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Motorcycle Repair/Honda CL350 cam sprocket bolt question


Hi, Bill. I’m reinstalling my CB350 engine that I had the timing chain replaced last winter by a local shadetree mechanic I know. The mechanic, who’s been rebuilding Honda engines for decades and had his own shop in the 70s, did something that has me a bit worried, though: To finish up, he had to loosen the cam sprocket, taking off the two bolts. Now I know they MUST be put back on in proper order, but when he took them off, he casually tossed them aside, which freaked me out, and I made mention of the fact you can’t get those mixed up. His response was along the lines of, “You can’t mix them up; they need to go in such-and-such a way.” I forget his exact words, but whatever they were, he seemed either oblivious to the fact that they CAN get mixed up, or else he knew they could only go back in a certain way (I don’t know where he could get that from). The engine’s  done and in the bike ready to go, so should I be concerned? As I say, this guy’s been doing bikes for 40 years so he should know his stuff. If he did screw up, is there any way I would know through engine noise or anything similar that the bolts were working their way out before serious damage occurred, that I could kill the motor and save it before meltdown? Thanks!

Vince, you are right, there are two different bolts that go on the camshaft sprocket installation  #14/15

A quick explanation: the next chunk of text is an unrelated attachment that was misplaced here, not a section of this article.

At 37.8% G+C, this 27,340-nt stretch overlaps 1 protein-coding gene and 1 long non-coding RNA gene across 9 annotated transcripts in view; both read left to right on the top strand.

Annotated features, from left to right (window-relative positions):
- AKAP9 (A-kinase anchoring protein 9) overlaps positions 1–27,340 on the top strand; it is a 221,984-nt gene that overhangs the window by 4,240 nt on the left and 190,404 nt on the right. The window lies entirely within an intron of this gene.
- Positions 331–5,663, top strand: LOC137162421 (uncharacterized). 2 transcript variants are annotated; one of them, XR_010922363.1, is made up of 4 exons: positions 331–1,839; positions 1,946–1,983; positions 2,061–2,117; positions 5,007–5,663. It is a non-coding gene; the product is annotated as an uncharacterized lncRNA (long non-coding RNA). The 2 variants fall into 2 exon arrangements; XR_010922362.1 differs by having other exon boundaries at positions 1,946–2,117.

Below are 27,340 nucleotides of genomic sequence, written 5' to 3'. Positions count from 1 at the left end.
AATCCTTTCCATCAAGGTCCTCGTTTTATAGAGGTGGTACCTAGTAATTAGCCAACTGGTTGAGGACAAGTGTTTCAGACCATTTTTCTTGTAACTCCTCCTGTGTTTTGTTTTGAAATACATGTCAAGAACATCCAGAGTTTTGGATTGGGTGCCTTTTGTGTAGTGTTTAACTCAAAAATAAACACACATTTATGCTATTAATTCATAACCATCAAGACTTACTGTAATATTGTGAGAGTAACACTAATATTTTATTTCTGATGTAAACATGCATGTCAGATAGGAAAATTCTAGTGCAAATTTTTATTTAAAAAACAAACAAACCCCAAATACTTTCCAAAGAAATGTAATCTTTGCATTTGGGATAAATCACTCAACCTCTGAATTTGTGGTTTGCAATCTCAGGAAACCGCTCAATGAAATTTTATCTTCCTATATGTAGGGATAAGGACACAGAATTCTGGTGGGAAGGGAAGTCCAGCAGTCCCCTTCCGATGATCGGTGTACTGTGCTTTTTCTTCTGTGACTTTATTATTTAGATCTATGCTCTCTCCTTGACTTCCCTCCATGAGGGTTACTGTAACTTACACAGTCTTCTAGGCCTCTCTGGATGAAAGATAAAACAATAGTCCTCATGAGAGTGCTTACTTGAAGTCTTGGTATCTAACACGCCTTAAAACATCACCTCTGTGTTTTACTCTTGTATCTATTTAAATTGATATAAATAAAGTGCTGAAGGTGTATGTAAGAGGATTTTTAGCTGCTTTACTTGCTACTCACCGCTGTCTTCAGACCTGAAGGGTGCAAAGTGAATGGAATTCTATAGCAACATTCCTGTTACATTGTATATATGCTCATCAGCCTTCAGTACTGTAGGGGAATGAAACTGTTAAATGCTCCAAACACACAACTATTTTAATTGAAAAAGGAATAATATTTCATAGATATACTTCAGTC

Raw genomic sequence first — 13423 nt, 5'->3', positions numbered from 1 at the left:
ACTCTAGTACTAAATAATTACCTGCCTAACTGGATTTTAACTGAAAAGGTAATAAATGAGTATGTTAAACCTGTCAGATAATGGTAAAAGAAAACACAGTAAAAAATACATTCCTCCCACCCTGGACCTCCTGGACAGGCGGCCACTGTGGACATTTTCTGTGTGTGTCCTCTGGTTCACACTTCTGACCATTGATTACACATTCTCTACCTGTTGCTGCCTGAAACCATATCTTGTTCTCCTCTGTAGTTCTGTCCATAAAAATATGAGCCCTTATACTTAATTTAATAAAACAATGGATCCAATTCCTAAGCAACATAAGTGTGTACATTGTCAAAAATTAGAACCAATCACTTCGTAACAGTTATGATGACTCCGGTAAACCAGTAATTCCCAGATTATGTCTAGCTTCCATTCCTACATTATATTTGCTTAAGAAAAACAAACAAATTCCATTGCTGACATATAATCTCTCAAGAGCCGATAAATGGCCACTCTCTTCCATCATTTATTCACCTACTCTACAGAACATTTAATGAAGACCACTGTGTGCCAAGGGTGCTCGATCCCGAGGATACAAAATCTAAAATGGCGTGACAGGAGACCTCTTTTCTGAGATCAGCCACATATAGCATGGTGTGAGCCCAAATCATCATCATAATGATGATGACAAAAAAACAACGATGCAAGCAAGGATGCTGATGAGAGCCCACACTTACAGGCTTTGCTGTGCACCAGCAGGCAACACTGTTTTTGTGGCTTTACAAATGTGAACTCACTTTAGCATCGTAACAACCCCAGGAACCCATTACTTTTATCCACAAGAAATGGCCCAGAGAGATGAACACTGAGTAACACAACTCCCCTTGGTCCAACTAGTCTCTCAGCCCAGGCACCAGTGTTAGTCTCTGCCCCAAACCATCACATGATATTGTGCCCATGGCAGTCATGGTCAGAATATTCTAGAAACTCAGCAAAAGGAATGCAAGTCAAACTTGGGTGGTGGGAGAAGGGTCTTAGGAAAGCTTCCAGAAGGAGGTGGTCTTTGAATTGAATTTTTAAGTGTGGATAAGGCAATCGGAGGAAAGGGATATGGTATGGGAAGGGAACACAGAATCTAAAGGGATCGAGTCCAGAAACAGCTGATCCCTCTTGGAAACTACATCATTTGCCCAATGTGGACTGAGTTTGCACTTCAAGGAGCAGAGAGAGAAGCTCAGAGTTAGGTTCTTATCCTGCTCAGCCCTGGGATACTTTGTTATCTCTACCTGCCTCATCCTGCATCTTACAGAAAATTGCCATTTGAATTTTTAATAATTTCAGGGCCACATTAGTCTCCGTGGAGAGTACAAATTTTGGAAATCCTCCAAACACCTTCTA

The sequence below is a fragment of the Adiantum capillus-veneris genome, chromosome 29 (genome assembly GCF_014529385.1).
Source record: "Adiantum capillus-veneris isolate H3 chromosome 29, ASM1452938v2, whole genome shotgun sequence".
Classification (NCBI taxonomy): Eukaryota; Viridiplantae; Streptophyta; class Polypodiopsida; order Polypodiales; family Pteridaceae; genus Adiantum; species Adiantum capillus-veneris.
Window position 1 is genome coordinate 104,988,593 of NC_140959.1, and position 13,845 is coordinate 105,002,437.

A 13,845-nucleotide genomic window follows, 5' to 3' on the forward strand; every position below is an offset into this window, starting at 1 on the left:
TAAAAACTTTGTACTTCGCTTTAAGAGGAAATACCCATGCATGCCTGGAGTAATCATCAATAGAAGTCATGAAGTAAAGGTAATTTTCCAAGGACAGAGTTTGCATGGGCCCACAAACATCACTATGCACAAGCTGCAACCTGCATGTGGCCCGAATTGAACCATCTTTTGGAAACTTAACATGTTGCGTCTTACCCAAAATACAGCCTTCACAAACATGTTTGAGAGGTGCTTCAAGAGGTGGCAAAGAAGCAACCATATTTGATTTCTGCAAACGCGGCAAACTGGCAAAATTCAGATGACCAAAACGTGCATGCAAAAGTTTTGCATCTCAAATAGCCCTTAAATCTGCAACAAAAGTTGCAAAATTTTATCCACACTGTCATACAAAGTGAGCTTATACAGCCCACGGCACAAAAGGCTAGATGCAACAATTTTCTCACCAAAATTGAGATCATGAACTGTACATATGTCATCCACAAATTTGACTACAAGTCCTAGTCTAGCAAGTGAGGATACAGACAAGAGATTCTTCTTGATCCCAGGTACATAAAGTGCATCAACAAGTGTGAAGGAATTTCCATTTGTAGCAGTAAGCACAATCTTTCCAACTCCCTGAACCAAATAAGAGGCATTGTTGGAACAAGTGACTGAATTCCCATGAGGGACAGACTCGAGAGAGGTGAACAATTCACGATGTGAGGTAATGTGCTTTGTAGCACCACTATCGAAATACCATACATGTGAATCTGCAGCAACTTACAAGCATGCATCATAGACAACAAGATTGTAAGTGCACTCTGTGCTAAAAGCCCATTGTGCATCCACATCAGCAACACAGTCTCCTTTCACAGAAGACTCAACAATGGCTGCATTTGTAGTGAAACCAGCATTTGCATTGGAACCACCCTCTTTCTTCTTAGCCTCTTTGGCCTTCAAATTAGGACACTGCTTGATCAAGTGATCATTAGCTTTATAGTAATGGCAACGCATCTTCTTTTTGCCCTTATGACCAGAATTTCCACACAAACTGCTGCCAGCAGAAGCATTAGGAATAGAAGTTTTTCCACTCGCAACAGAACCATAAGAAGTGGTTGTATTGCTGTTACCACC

#14 has a shoulder on it to help index the sprocket properly.

That said, if you mix them up, tightening the wrong bolt in the wrong hole will break the edge of the camshaft mounting boss. 50-50 deal here. You can check his work by popping off the top cover and looking at the sprocket bolt and where it is located.

The shouldered bolt goes in the short side of the sprocket recess.

Rotate the engine until you can access the shouldered bolt and remove it for inspection and/or check that the edges of the camshaft are not fractured. If everything looks normal, then replace the top cover and torque the nuts back down to 15 ft. lbs.

Bill Silver  

Motorcycle Repair

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Bill Silver


Need help with vintage Hondas from the 1960s? I am an expert with 250-305cc bikes in particular and most all of the other pre-91 models, in general. I do NOT claim to have a great deal of experience on Gold Wings, Cruisers, ATC/ATVs and dirt bikes.


I have owned/ridden/maintained Honda motorcycles for 35 years. I have written five books on Honda repairs and collecting. I was a service manager for two Honda shops back in the 1980s.

VJMC (Vintage Japanese Motorcycle Club) of North America

VJMC newsletter, as editor for two years and as contributing editor currently.

3 years auto shop in high school, teacher's aide in Automotive Technology in Jr. College, Diesel mechanic course in college, self-taught mechanic and automotive writer.

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